Although liposuction is more commonly associated with body contouring, it can also yield very effective results to areas of the face such as the chin, cheeks, jaw line and neck.
How Facial Liposuction Works
A face liposuction procedure can be performed on its own or in combination with other facial procedures. If more than one procedure is to be carried out, a general anaesthetic may be needed, but for facial liposuction alone only a local anaesthetic together with light sedation will be required. This can be discussed with your surgeon prior to treatment.
Like liposuction on other parts of the body, facial liposuction removes fat. The major difference lies in the amount of fat that is removed. Whilst pounds of fat can be removed in liposuction of an area such as the thighs, only a small amount will be removed from the face.
The actual procedure can vary according to which area of the face is being treated. If the chin or jowls are being treated with liposuction, a short two- to four-centimetre incision is made either between the gums and the bottom of the lower lip or underneath the chin. The surgeon will then insert a narrow tube known as a cannula into the incision. The fat is broken up by moving the cannula backwards and forwards and then removed by vacuuming.
Sometimes rather than physically breaking up the fat using the cannula it is emulsified before removal. Techniques used to emulsify fat include power-assisted liposuction, water-assisted liposuction, laser-assisted liposuction and ultrasound-assisted liposuction. Your surgeon will explain the precise technique to be used, but they are all likely to lead to a more gentle procedure.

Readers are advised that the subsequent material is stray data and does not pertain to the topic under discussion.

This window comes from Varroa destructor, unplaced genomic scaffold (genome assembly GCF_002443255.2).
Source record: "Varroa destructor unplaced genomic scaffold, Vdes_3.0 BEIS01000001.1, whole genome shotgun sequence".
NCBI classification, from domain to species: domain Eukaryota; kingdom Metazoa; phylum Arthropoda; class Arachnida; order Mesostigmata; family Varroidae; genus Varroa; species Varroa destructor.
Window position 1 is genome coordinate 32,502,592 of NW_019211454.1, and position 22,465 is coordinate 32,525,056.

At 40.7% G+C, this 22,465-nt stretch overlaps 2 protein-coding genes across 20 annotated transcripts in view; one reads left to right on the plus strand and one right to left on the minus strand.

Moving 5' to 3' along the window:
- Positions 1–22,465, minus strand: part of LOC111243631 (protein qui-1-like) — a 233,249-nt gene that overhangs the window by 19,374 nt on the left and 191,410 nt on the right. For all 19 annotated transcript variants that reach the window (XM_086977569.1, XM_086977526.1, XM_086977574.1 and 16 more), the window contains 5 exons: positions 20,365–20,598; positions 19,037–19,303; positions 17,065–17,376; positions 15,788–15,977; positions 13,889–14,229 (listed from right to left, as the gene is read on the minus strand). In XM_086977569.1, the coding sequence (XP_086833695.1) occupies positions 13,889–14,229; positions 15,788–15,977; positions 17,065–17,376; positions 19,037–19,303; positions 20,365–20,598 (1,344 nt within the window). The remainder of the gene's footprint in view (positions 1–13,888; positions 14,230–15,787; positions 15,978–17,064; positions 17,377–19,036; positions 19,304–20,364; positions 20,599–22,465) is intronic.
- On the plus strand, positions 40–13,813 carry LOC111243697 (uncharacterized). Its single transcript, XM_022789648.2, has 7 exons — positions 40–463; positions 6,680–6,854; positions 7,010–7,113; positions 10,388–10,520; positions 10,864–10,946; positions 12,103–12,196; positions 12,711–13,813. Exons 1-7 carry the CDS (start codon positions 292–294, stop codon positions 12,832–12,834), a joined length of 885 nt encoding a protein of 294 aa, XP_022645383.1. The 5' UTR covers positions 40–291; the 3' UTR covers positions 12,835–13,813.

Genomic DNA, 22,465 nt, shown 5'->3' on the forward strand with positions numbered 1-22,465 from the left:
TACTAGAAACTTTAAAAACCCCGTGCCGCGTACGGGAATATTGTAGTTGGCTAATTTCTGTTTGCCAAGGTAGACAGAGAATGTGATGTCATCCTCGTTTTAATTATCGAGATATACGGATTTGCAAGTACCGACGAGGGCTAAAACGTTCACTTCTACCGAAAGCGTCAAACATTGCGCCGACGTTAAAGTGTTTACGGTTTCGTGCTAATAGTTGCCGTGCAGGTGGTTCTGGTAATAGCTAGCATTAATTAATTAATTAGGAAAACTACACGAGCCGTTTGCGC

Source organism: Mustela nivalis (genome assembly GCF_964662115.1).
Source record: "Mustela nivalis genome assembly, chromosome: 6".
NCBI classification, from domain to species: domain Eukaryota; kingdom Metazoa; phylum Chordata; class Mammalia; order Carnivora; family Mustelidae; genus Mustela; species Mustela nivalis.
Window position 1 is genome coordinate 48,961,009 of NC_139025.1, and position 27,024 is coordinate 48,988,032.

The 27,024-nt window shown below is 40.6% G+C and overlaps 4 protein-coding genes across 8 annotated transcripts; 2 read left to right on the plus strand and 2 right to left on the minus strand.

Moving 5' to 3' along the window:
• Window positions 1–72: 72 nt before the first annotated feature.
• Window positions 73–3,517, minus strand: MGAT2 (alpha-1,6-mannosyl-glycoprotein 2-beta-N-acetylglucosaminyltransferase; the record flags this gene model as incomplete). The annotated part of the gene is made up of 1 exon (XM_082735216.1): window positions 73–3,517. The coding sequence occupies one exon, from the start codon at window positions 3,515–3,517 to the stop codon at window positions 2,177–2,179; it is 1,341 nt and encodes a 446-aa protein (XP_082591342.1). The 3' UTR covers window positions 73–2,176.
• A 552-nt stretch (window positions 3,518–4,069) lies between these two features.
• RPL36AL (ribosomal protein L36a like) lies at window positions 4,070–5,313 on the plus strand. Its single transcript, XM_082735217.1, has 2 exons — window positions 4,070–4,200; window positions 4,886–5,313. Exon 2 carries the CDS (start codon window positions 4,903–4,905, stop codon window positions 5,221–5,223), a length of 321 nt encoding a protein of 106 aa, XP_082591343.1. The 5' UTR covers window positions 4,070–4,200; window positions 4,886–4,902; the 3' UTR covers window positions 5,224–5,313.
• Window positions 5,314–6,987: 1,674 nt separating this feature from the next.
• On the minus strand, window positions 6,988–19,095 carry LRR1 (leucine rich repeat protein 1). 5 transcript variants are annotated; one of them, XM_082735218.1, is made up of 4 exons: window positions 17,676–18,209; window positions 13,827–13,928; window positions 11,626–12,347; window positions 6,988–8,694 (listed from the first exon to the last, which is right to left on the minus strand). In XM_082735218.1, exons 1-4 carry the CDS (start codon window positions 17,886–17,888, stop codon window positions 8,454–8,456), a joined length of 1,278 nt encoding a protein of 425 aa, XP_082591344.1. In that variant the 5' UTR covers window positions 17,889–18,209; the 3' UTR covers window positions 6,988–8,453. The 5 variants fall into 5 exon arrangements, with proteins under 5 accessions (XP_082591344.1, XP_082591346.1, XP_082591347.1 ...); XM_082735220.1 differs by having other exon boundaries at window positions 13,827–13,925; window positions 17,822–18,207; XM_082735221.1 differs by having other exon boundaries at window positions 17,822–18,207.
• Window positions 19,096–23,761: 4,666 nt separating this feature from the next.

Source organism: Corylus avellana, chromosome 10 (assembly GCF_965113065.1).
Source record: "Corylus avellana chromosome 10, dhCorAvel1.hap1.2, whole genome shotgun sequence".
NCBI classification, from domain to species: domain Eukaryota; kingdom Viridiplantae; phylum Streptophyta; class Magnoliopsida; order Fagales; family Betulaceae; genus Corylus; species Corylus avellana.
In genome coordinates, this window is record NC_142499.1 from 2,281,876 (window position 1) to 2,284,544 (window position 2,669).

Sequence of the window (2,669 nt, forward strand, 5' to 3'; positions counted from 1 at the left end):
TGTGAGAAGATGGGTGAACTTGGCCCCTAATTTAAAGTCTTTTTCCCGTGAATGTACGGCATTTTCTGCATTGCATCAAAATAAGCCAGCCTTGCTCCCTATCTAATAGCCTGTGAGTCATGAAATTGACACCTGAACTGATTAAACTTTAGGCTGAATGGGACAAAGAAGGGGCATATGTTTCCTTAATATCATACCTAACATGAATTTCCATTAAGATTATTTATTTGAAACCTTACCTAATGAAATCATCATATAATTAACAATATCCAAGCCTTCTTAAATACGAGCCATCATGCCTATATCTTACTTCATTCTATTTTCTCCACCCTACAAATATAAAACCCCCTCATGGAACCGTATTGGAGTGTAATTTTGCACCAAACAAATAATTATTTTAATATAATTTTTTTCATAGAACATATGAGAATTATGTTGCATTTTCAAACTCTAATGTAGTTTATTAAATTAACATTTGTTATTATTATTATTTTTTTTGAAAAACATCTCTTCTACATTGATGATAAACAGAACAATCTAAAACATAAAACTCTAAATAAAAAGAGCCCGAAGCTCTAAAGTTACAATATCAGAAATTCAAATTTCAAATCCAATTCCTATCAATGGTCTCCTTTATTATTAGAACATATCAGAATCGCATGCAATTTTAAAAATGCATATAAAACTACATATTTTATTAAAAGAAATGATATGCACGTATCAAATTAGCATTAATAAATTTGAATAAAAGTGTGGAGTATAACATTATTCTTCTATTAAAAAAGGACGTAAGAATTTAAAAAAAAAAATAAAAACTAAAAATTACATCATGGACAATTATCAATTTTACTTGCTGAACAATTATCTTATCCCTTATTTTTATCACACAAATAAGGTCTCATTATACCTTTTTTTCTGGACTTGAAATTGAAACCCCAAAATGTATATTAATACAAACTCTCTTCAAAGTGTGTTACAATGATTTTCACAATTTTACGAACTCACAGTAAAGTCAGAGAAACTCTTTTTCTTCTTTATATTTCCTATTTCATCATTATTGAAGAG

Following removal of the required amount of fat, the incisions will be closed by your surgeon. You will be able to see the results of facial liposuction immediately.
Recovery After Facial Liposuction
For facial liposuction procedures alone, recovery is straightforward, but it can be more complicated if other procedures have been carried out at the same time. After facial liposuction, some discomfort and mild pain can be expected. Swelling and bruising also often occur. A compression garment such as a chin strap can be worn to help to reduce the swelling, and your surgeon will explain when and for how long it should be used.
If you have incisions inside your mouth, your diet is likely to be restricted until they have healed properly. You should be able to return to work quite quickly – usually within five days or even sooner if the area that has been treated can be covered with clothing. Your surgeon will give you specific post-operative instructions that should be adhered to in order to minimise the risk of complications.
Although the risks of complications following facial liposuction procedures are lower than those experienced with body liposuction, there are some possible complications – these include bleeding, infection, nerve damage and scarring. Serous fluid can collect beneath the skin (seroma), and there can be blood clots (haematoma), and these can cause temporary problems. There is also some risk associated with anaesthesia, and you may not be satisfied with the cosmetic results of your procedure. These risks can be discussed with your surgeon prior to treatment, and you will be advised of any steps you can take to avoid or minimise them.
Some surgeons prescribe antibiotics to reduce the risk of infection, and you can also lower the risk by giving up smoking.
Since weight gain or loss can affect the results of facial liposuction, you should ensure you do not lose or gain weight after the procedure. This and other lifestyle factors such as smoking and alcohol consumption will be discussed before treatment, and your surgeon will need to know about any prescribed or over-the-counter medicines you take, as these can affect the procedure.